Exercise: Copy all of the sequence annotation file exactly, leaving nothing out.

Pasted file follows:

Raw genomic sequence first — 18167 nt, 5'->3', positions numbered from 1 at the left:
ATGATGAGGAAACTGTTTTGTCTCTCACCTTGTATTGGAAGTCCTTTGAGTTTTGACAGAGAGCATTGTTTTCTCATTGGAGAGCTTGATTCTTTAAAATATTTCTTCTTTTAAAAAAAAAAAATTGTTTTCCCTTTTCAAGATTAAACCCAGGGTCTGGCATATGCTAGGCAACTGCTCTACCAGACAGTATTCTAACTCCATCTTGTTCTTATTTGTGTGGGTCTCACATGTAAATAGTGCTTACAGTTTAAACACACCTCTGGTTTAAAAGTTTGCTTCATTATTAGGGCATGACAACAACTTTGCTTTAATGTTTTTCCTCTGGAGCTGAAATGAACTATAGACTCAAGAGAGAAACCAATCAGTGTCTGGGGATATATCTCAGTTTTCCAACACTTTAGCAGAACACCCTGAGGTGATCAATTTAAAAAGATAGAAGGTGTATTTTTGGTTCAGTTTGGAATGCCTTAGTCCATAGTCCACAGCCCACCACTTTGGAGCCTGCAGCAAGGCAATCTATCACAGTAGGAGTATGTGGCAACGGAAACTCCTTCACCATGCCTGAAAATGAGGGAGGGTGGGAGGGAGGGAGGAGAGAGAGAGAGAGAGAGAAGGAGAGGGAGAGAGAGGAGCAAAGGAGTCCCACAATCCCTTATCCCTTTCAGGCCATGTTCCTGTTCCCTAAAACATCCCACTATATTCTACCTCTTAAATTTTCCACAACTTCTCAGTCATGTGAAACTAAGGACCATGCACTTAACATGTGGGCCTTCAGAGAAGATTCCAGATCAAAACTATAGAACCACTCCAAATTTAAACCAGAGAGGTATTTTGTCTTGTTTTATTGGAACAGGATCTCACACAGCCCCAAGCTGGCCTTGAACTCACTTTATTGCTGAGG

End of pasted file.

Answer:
Raw genomic sequence first — 18167 nt, 5'->3', positions numbered from 1 at the left:
ATGATGAGGAAACTGTTTTGTCTCTCACCTTGTATTGGAAGTCCTTTGAGTTTTGACAGAGAGCATTGTTTTCTCATTGGAGAGCTTGATTCTTTAAAATATTTCTTCTTTTAAAAAAAAAAAATTGTTTTCCCTTTTCAAGATTAAACCCAGGGTCTGGCATATGCTAGGCAACTGCTCTACCAGACAGTATTCTAACTCCATCTTGTTCTTATTTGTGTGGGTCTCACATGTAAATAGTGCTTACAGTTTAAACACACCTCTGGTTTAAAAGTTTGCTTCATTATTAGGGCATGACAACAACTTTGCTTTAATGTTTTTCCTCTGGAGCTGAAATGAACTATAGACTCAAGAGAGAAACCAATCAGTGTCTGGGGATATATCTCAGTTTTCCAACACTTTAGCAGAACACCCTGAGGTGATCAATTTAAAAAGATAGAAGGTGTATTTTTGGTTCAGTTTGGAATGCCTTAGTCCATAGTCCACAGCCCACCACTTTGGAGCCTGCAGCAAGGCAATCTATCACAGTAGGAGTATGTGGCAACGGAAACTCCTTCACCATGCCTGAAAATGAGGGAGGGTGGGAGGGAGGGAGGAGAGAGAGAGAGAGAGAGAAGGAGAGGGAGAGAGAGGAGCAAAGGAGTCCCACAATCCCTTATCCCTTTCAGGCCATGTTCCTGTTCCCTAAAACATCCCACTATATTCTACCTCTTAAATTTTCCACAACTTCTCAGTCATGTGAAACTAAGGACCATGCACTTAACATGTGGGCCTTCAGAGAAGATTCCAGATCAAAACTATAGAACCACTCCAAATTTAAACCAGAGAGGTATTTTGTCTTGTTTTATTGGAACAGGATCTCACACAGCCCCAAGCTGGCCTTGAACTCACTTTATTGCTGAGG